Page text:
Talkin That Talk: Language, Culture, and Education in African America

By Geneva Smitherman | Go to book overview

INTRODUCTION TO PART THREE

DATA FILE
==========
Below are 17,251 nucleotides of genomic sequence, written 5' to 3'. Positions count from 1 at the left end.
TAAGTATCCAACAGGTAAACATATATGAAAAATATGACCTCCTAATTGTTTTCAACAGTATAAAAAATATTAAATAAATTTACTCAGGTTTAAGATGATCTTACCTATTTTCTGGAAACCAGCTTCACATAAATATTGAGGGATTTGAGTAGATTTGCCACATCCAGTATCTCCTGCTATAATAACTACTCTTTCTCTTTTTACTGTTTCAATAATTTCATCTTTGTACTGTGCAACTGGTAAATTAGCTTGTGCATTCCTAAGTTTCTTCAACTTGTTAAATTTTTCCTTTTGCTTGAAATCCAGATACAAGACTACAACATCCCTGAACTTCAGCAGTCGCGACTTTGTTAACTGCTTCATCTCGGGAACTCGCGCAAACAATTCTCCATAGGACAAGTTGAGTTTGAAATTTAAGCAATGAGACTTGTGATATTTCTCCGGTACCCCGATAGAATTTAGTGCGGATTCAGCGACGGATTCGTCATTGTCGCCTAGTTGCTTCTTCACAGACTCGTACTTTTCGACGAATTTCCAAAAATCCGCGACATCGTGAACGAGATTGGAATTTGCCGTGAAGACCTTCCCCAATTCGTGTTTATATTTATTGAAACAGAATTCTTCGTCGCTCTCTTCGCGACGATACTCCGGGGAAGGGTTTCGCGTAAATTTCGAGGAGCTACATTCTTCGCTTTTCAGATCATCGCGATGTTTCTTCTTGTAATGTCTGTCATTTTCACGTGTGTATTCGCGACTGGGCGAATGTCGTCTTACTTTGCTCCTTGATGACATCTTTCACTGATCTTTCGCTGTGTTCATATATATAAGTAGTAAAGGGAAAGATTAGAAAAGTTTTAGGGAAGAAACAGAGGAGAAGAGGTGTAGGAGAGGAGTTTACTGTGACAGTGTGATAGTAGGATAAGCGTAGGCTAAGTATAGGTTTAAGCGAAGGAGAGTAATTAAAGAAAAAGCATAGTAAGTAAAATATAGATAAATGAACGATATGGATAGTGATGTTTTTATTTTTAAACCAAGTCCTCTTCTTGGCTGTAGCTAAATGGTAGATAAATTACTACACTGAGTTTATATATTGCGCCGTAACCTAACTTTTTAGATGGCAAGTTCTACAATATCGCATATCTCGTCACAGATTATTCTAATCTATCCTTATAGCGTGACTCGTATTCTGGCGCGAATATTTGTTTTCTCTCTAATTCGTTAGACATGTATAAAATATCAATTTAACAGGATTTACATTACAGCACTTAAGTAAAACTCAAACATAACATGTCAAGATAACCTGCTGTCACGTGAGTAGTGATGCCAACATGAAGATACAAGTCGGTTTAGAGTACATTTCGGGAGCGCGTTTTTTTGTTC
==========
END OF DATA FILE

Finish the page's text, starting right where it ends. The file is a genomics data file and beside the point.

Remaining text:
A FUNDAMENTAL RULE for using a language is knowledge of that language’s cultural codes. As Fanon put it, to speak is to assume a culture. It is not enough just to know the syntax of a language, to know how to pronounce its sounds, to know its many words. You need also to know the rules of speaking the language in the social and cultural contexts that are an inextricable dimension of any language. Or as one scholar put it, being competent in a language means you know who can say what to whom and under what conditions (Hymes, 1974). This linguistic principle was only an abstract concept to me until my introduction into the world of professional conferences many years ago. At the time, I was still a young member of the “Great Unwashed”—or ghetto, as they say these days. The speaker at the conference session my college advisor had steered me to was a white male linguist. The topic: Black English. The audience was a racially-mixed crowd of nearly 300 people. In his talk, the speaker kept bemoaning the fact that research on Black English was being blocked by “middle-class niggers, ” an expression he used at least three times in his presentation. Although some people walked out after the third “middle-class niggers, ” I recall that no one challenged the speaker about his use of “nigger. ” While it is true that African Americans do use the term, pronouncing it as nigga, and further, while it is the case that, among Blacks, it has a variety of meanings, only one of them negative (see e.g., Major, 1994; Smitherman, 1994b) this linguist had violated one of the two basic rules governing the use of this term: (1) nigga cannot be used by white folk; and (2) Blacks should not use the term in the public arena, and particularly not in the presence of whites. Although this second rule has been relaxed considerably, with the advent of Hip Hop Culture and the emergence of what Spears

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